muscular and mustachioed young man wielding his stamp like a hammer, eyes,
brimming with hostility, narrowed in suspicion at me. He knew. He knew I didnâ€™t
My mouth was sandpaper as I presented him
my passport and answered the usual customs pleasantriesâ€¦
"Here for business.â€
"Five night stay.â€
"Iâ€™m a writer.â€
"No, you wonâ€™t know any of my work.â€
His eyes, narrow already, narrowed further
as he worked them through every single pore, line and contour of my face, and
he said something that took my breath away.
"Merci, Monsieur Green, enjoy your time in St. Barts!â€
I could have kissed him. He smiled and
ushered me through the gates. His eyes, I noticed, were simply narrowed against
the sun, not at me. To that point, also, his mustache, it occurred to me, was
much more authoritative and pleasantly Magnum, P.I. than cold and indifferent Josef
Stalin. He was beautiful. He was my new best friend, to put it frankly.
As I strode through the gate onto the
harbor walk, sure enough, there was my local contact and the rental car
official waiting for me with papers to sign, my car, a handshake and a smile. I
was in the right place after all. All was well and, thanks to the concierge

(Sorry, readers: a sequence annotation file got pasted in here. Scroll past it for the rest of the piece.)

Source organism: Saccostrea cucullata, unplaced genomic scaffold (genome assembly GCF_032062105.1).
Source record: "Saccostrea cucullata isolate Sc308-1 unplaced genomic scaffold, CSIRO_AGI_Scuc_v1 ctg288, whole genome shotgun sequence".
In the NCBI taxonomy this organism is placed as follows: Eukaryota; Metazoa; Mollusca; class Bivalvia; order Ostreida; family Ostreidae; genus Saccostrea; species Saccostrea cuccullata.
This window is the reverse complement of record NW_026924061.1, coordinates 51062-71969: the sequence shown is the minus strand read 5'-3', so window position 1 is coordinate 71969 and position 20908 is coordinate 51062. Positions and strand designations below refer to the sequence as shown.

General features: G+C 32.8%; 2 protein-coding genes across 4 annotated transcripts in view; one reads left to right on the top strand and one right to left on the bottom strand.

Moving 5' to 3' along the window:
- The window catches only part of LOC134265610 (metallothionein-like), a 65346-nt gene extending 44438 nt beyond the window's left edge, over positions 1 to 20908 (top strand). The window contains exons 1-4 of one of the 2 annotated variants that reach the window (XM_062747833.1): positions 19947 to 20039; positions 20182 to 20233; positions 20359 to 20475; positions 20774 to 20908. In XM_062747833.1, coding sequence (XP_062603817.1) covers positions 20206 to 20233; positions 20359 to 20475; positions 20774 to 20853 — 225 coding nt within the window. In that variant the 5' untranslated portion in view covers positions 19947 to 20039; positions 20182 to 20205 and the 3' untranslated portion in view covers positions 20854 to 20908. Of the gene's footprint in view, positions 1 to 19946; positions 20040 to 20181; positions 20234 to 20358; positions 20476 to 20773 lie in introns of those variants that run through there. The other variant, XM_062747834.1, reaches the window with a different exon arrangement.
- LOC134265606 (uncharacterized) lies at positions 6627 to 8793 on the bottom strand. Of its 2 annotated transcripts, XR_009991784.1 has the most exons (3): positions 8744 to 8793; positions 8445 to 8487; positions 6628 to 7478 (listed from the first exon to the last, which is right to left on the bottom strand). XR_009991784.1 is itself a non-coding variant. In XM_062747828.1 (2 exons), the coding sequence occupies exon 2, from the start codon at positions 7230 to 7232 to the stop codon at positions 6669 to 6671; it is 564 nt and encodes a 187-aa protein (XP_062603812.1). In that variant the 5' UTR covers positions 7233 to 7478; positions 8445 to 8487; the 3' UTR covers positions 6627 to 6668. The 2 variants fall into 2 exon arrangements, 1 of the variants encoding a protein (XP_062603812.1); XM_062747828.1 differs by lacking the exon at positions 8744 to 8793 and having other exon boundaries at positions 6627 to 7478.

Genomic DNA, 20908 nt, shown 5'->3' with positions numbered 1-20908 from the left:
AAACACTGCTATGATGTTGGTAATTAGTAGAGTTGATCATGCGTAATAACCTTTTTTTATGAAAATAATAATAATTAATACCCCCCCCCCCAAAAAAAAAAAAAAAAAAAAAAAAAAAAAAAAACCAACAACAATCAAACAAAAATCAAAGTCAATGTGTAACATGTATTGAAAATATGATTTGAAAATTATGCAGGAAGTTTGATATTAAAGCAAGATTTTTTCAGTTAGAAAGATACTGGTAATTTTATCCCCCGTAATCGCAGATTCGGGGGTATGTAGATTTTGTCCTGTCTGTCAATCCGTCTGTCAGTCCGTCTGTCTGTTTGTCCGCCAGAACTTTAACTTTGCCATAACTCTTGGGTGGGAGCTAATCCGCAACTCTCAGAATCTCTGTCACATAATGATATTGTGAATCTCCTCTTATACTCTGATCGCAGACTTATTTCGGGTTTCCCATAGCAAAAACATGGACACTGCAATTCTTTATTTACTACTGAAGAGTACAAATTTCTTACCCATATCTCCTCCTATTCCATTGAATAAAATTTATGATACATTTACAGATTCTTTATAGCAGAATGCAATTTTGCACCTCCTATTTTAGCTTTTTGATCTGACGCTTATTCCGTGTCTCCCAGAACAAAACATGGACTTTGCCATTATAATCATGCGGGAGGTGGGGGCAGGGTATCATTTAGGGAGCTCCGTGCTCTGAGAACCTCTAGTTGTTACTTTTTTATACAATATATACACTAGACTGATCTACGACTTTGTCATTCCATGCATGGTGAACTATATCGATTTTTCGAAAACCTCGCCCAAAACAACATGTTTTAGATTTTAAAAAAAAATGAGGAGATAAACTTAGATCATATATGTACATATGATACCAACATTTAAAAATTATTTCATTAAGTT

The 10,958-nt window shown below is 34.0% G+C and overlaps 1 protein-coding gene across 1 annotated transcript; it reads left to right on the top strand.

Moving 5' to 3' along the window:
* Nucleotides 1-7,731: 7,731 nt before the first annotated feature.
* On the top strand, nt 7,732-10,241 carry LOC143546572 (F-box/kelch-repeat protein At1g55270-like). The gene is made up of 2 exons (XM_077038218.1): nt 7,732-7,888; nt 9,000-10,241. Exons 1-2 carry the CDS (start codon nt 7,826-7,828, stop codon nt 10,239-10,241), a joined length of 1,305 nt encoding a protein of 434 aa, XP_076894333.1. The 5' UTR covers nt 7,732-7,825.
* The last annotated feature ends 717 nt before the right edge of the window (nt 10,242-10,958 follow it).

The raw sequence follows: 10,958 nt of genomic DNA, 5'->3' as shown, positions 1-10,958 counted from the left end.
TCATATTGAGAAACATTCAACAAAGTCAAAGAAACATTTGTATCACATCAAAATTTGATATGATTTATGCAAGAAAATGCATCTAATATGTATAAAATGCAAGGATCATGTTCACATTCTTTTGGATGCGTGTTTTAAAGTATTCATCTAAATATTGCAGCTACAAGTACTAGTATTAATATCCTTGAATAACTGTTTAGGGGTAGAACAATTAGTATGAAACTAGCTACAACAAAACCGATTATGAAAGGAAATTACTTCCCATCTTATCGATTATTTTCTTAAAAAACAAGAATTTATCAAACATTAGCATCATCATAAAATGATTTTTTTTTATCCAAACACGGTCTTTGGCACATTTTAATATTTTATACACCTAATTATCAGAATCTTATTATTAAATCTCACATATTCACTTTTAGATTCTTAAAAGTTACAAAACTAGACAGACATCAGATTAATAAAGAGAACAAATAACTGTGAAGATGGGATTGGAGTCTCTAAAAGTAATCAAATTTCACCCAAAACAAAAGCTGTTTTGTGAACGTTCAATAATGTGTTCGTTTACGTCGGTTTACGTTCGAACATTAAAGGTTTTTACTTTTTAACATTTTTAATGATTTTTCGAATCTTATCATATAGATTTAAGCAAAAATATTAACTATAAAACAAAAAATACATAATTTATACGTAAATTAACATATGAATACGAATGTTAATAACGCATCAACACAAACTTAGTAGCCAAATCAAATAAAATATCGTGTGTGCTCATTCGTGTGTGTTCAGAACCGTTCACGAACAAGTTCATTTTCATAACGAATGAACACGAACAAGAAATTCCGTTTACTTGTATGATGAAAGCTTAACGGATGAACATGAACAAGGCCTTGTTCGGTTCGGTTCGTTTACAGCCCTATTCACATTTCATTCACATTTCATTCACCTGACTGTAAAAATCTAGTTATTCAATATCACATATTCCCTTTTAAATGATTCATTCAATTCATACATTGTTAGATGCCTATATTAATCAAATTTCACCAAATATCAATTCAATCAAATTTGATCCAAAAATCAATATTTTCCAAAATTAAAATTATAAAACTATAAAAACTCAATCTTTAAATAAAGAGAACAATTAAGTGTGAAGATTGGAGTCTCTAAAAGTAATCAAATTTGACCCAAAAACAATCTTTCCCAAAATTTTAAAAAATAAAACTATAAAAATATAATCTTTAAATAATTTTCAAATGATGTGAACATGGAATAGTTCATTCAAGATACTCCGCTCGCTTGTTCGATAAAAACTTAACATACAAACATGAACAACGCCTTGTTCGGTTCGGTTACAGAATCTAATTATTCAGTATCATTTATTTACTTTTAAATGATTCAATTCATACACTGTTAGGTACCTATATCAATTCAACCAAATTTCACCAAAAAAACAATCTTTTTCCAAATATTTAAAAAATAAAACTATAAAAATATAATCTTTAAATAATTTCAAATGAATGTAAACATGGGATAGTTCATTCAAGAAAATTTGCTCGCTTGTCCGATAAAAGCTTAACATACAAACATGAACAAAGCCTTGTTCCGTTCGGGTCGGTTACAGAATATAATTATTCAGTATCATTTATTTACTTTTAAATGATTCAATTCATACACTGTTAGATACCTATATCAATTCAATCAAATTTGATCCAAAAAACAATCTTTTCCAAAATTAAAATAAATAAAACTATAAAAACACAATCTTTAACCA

representatives, I was settled into my villa and enjoying the sunshine, sand
and sights of St. Barts â€“ you know, "working!â€ â€“ within the hour. As I would learn over the course of the trip, the island itself can be equally mysterious
in its' titular labeling, as you can pass a sign with "St. Bartélemyâ€ on it at
one end of the street, only to turn at a sign emblazoned with "St. Barthélemyâ€
â€“ including the â€˜Hâ€™ â€“ at the other end!
SO, in order to make sure that nobody else
has to ensure this momentary fear paralysis, let me put this to bed right now: Saint
Barthélemy or Saint Barths, Saint Bartélemy or Saint Barts, Sam BarthelAHme:
youâ€™ll hear it called a number of different things but that doesnâ€™t matter. It
is the same island. Thereâ€™s only ONE St. Barts, it just happens to have eight